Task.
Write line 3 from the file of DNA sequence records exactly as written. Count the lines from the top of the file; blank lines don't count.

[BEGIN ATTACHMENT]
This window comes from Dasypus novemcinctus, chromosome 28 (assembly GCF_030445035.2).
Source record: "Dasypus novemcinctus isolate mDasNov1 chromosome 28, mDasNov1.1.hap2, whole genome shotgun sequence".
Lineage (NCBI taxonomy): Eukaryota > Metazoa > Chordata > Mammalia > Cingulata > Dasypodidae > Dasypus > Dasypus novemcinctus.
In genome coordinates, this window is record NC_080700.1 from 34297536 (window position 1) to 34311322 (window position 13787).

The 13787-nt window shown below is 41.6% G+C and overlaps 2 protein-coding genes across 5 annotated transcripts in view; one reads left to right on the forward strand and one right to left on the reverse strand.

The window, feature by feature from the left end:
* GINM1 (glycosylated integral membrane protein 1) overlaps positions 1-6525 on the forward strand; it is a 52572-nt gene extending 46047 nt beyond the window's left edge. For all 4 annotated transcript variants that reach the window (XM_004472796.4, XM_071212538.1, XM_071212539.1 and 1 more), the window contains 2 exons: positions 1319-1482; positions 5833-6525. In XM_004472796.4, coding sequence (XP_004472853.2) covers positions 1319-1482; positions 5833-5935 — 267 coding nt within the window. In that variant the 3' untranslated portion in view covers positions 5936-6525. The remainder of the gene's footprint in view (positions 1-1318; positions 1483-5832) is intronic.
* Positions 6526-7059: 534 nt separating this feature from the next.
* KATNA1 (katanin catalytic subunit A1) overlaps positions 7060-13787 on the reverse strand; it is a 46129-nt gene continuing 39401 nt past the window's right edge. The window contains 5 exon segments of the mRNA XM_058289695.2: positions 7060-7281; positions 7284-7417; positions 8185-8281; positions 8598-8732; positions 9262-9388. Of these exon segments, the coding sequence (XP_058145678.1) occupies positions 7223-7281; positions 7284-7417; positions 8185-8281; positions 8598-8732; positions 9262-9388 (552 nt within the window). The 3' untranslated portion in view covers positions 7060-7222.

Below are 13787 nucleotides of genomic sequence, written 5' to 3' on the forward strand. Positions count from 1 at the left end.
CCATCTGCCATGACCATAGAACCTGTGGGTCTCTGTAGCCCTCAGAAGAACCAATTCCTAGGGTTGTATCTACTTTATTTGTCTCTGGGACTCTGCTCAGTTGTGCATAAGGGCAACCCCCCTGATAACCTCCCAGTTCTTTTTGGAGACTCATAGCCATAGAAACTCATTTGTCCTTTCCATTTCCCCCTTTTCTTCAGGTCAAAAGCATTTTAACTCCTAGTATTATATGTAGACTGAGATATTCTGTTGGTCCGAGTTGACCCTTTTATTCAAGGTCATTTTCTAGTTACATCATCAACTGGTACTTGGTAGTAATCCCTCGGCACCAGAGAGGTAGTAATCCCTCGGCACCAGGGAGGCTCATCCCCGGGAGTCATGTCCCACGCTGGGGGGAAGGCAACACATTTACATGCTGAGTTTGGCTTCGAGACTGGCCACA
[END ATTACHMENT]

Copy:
Lineage (NCBI taxonomy): Eukaryota > Metazoa > Chordata > Mammalia > Cingulata > Dasypodidae > Dasypus > Dasypus novemcinctus.